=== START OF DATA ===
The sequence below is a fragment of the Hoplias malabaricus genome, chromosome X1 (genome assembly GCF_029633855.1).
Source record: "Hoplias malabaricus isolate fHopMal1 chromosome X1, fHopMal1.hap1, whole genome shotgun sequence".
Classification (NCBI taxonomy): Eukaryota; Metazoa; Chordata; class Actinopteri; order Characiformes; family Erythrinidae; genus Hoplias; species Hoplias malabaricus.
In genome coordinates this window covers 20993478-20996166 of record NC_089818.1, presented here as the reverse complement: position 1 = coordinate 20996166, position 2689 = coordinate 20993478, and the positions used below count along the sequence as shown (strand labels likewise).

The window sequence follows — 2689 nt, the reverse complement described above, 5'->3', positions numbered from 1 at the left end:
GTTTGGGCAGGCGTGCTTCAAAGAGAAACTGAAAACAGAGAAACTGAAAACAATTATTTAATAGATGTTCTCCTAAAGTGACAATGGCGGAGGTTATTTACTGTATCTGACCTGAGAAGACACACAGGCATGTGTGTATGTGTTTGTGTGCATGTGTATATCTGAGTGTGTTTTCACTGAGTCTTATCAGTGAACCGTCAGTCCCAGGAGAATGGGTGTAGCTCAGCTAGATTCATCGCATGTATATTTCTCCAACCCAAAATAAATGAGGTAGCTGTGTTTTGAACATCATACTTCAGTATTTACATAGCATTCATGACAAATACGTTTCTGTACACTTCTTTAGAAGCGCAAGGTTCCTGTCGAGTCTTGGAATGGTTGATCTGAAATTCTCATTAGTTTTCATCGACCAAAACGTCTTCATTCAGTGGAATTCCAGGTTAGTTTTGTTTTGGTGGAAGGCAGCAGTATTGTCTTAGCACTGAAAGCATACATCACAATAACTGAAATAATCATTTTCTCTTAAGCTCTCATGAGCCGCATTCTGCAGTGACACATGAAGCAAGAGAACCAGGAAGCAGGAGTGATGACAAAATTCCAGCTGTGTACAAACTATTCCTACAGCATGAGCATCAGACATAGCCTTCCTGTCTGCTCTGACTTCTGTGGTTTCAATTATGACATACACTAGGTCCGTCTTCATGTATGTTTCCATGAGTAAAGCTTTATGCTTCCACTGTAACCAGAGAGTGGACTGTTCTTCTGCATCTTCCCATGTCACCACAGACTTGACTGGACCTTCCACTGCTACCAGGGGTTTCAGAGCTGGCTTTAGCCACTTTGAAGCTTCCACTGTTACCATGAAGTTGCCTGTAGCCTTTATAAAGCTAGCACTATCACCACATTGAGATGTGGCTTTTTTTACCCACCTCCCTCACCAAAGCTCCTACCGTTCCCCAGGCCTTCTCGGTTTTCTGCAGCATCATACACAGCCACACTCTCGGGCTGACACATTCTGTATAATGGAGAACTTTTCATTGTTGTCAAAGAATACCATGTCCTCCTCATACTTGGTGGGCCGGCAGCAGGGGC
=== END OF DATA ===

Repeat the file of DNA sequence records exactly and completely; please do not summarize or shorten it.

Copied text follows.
The sequence below is a fragment of the Hoplias malabaricus genome, chromosome X1 (genome assembly GCF_029633855.1).
Source record: "Hoplias malabaricus isolate fHopMal1 chromosome X1, fHopMal1.hap1, whole genome shotgun sequence".
Classification (NCBI taxonomy): Eukaryota; Metazoa; Chordata; class Actinopteri; order Characiformes; family Erythrinidae; genus Hoplias; species Hoplias malabaricus.
In genome coordinates this window covers 20993478-20996166 of record NC_089818.1, presented here as the reverse complement: position 1 = coordinate 20996166, position 2689 = coordinate 20993478, and the positions used below count along the sequence as shown (strand labels likewise).

The window sequence follows — 2689 nt, the reverse complement described above, 5'->3', positions numbered from 1 at the left end:
GTTTGGGCAGGCGTGCTTCAAAGAGAAACTGAAAACAGAGAAACTGAAAACAATTATTTAATAGATGTTCTCCTAAAGTGACAATGGCGGAGGTTATTTACTGTATCTGACCTGAGAAGACACACAGGCATGTGTGTATGTGTTTGTGTGCATGTGTATATCTGAGTGTGTTTTCACTGAGTCTTATCAGTGAACCGTCAGTCCCAGGAGAATGGGTGTAGCTCAGCTAGATTCATCGCATGTATATTTCTCCAACCCAAAATAAATGAGGTAGCTGTGTTTTGAACATCATACTTCAGTATTTACATAGCATTCATGACAAATACGTTTCTGTACACTTCTTTAGAAGCGCAAGGTTCCTGTCGAGTCTTGGAATGGTTGATCTGAAATTCTCATTAGTTTTCATCGACCAAAACGTCTTCATTCAGTGGAATTCCAGGTTAGTTTTGTTTTGGTGGAAGGCAGCAGTATTGTCTTAGCACTGAAAGCATACATCACAATAACTGAAATAATCATTTTCTCTTAAGCTCTCATGAGCCGCATTCTGCAGTGACACATGAAGCAAGAGAACCAGGAAGCAGGAGTGATGACAAAATTCCAGCTGTGTACAAACTATTCCTACAGCATGAGCATCAGACATAGCCTTCCTGTCTGCTCTGACTTCTGTGGTTTCAATTATGACATACACTAGGTCCGTCTTCATGTATGTTTCCATGAGTAAAGCTTTATGCTTCCACTGTAACCAGAGAGTGGACTGTTCTTCTGCATCTTCCCATGTCACCACAGACTTGACTGGACCTTCCACTGCTACCAGGGGTTTCAGAGCTGGCTTTAGCCACTTTGAAGCTTCCACTGTTACCATGAAGTTGCCTGTAGCCTTTATAAAGCTAGCACTATCACCACATTGAGATGTGGCTTTTTTTACCCACCTCCCTCACCAAAGCTCCTACCGTTCCCCAGGCCTTCTCGGTTTTCTGCAGCATCATACACAGCCACACTCTCGGGCTGACACATTCTGTATAATGGAGAACTTTTCATTGTTGTCAAAGAATACCATGTCCTCCTCATACTTGGTGGGCCGGCAGCAGGGGC